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Reappraising the Black Literary Tradition

21.41 Reappraising the Black Literary Tradition

Edited by: Christopher E. Koy

Volume: 21
Issue: 41
July 2011


Christopher E. Koy
Šárka Bubíková
Maud Martha and the Tradition of the Ethnic Female Bildungsroman
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Unlike Gwendolyn Brooks's poetry, her only novel Maud Martha has drawn comparably little critical attention. This article places Maud Martha in the tradition of the novel of development or Bildungsroman and discusses how it inhabits the genre and conforms particularly to female and ethnic variations thereof. Set during the 1940s on Chicago's South Side, the novel depicts the difficulties of a young protagonist whose prospects in life are limited by her gender, color and poverty. The rich architectural language is woven through with motifs of Maud Martha's ambitions, anger and frustration - feelings that she unflinchingly tries to mask and tame.

Marie Knoflíčková
Racial Identities Revisited: Toni Morrison's "Recitatif"
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Toni Morrison's "Recitatif" uncovers the very fine fabric racial identities are made of. This paper explores the way Morrison explores, through friendship of two women of different race, the idea that the centrality of racial identity to one's personal identity is questionable as there are no objective foundations for drawing the color line. Her short story resonates with the thought of Anthony Appiah who considers racial identity to be one of many identities one assumes in life. An idea which was explored particularly by African American writers of the 1980s and their followers, who opened up the seemingly homogenous identity of African Americans to the plurality of their experience thus placing it under close scrutiny.

Karla Kovalová
"The Bone-deep Longing ... in the Possibility of That Child": The Transforming Potential of Fatherhood in David Anthony Durham's Walk Through Darkness
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This essay explores racial and masculine identity in David Anthony Durham's novel Walk Through Darkness (2002). It argues that Durham presents an alternate view of the male slave's journey from bondage to freedom while creating a new archetype of the black hero - a slave father - whose escape from bondage is spurred less by the desire for freedom than the prospect of being reunited with his beloved woman and yet unborn child. In doing so, it radically challenges the paradigm of literacy-identity-freedom established by original male slave narratives, while adopting (albeit simultaneously altering) the paradigm of family-identity-freedom, embodied by original slave narratives written by women. The essay further suggests that, using the story of a fugitive slave from antebellum America in Walk Through Darkness, Durham reinvents the meaning of black fatherhood by introducing a new textual model of African American manhood, in which fatherhood is not hindered by ‘the stigma of race' but displays instead a transforming potential that allows black males to become (more complete) men. In addition, the essay highlights that, reflecting the historically messy nature of American racial bloodlines, Durham challenges the existing definition of American racial identity by writing in the largely unexplored experiences of European immigrants.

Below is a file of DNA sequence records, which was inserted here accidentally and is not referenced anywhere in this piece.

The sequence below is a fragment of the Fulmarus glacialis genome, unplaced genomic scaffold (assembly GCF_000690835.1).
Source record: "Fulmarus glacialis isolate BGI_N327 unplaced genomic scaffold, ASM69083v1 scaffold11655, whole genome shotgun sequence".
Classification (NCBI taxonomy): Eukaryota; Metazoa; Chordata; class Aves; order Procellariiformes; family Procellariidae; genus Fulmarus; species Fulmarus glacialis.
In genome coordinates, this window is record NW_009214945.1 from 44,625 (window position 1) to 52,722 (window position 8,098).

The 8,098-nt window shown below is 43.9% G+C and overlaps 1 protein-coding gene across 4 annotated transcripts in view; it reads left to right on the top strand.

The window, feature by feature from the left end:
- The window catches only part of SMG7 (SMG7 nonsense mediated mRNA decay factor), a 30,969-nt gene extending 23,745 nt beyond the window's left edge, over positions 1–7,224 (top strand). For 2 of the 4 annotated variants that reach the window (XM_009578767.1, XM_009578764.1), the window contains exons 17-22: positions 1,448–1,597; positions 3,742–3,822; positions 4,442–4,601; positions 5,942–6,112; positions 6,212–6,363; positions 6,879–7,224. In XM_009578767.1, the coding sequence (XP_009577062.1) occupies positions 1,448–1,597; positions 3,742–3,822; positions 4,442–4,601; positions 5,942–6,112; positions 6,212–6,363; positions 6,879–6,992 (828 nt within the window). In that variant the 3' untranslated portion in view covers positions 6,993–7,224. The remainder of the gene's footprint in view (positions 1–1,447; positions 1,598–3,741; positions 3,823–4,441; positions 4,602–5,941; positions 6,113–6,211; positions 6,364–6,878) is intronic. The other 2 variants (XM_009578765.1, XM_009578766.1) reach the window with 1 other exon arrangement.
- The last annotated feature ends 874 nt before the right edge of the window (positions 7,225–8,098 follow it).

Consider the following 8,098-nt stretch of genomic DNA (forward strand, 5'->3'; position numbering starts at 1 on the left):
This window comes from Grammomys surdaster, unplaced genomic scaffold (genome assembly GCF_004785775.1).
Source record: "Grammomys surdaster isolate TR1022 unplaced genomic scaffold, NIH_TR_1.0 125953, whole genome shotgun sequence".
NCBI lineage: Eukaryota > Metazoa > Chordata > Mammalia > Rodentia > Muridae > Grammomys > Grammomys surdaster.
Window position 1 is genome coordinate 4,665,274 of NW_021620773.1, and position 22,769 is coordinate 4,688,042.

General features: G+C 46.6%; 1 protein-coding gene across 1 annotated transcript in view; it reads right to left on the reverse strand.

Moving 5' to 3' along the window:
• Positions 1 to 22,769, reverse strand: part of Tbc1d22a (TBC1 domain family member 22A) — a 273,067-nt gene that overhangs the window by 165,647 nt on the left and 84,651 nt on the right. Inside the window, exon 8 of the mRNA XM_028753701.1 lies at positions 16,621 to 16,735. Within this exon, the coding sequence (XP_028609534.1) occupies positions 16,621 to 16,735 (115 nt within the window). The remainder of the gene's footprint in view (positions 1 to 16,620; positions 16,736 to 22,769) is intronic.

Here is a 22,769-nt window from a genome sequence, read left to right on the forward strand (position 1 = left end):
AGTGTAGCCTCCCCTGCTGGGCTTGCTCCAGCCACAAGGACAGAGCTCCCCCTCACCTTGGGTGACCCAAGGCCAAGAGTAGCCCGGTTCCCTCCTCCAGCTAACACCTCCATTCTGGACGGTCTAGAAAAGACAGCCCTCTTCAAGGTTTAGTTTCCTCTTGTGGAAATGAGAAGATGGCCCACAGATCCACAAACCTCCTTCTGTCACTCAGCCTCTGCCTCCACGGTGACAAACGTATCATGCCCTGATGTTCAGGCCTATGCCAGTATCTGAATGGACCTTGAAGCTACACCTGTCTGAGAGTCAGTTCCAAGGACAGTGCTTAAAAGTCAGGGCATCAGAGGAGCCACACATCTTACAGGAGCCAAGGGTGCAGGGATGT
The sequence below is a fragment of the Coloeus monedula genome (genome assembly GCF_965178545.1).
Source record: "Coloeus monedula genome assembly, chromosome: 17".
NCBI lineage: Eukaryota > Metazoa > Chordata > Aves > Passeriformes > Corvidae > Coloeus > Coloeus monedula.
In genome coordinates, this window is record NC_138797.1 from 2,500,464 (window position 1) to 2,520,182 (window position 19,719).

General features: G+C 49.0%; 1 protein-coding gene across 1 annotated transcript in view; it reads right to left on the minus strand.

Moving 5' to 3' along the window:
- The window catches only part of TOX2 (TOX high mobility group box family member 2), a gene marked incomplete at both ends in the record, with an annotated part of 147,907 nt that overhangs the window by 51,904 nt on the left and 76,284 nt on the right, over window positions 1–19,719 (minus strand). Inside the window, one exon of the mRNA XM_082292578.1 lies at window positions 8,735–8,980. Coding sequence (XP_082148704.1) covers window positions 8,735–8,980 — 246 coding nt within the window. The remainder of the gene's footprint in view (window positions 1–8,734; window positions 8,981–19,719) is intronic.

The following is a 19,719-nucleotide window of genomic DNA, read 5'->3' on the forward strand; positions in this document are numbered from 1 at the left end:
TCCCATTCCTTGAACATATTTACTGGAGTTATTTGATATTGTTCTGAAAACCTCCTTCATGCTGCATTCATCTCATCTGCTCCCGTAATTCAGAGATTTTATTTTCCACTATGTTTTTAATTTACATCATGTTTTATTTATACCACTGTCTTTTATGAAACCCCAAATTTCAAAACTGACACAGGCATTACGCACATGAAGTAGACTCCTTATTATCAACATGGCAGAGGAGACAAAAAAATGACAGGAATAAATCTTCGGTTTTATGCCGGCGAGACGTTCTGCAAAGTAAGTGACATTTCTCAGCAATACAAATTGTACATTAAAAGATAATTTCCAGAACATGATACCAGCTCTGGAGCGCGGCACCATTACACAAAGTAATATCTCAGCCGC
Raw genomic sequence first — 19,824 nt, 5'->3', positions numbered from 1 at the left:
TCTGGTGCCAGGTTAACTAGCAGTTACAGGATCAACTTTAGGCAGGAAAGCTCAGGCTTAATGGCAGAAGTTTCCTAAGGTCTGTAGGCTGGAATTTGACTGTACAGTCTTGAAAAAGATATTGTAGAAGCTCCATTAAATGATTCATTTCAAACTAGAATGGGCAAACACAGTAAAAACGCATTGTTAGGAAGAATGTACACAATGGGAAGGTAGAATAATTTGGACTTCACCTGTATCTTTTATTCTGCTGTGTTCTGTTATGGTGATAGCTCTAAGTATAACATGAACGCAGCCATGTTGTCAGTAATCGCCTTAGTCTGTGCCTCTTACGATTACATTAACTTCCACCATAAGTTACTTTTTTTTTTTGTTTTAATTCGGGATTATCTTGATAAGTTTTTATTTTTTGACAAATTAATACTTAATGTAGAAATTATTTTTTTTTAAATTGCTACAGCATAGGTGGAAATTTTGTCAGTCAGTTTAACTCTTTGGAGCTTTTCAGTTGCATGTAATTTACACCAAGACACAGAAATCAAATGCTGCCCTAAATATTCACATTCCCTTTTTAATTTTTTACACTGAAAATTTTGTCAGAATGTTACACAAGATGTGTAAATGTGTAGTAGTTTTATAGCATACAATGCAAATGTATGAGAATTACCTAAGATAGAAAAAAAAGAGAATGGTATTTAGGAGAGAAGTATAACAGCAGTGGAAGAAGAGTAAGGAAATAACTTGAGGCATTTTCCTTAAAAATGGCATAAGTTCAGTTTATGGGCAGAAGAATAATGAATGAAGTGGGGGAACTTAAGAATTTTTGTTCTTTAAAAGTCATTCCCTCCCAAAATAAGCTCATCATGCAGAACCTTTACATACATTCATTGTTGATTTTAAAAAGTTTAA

Christopher E. Koy
African American Vernacular Latin and Ovidian Figures in Charles Chesnutt's Conjure Stories
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Scholars have assumed that Charles Chesnutt (1858-1932) employed a technique of interviewing African Americans for their folktales in order to compose his collection of stories entitled The Conjure Woman (1899). However, no thoroughgoing attempt to locate the sources for these conjure stories by Charles Chesnutt (1858-1932) has been undertaken. Scholars have simply positioned African American folklore as the source without actually citing any of the hundreds of tales collected by folklorists for comparative study because Chesnutt's authentic use of African American Vernacular English and the voodoo give a folklore ‘feel' to his stories. While folklore has been thoroughly documented as the source for the famous Tales of Uncle Remus (1880) by Joel Chandler Harris - even Harris's African American informants have been identified - no similar verification appears in studies by Chesnutt scholars who have presumed that the folktale was Chesnutt's source. No similarities among the African American tales collected by folklorists were discovered. The conclusion drawn in this study is that, in composing his conjure stories, Chesnutt combined his extensive knowledge of classical literature with whole cloth to produce The Conjure Woman, excepting the first conjure story, "The Goophered Grapevine" (1887), the metamorphosis section of which Chesnutt had heard from his father-in-law's gardener in Fayetteville, North Carolina. As for many of the remaining stories, rather than African American folklore, Chesnutt made use of Ovidian figures from The Metamorphoses.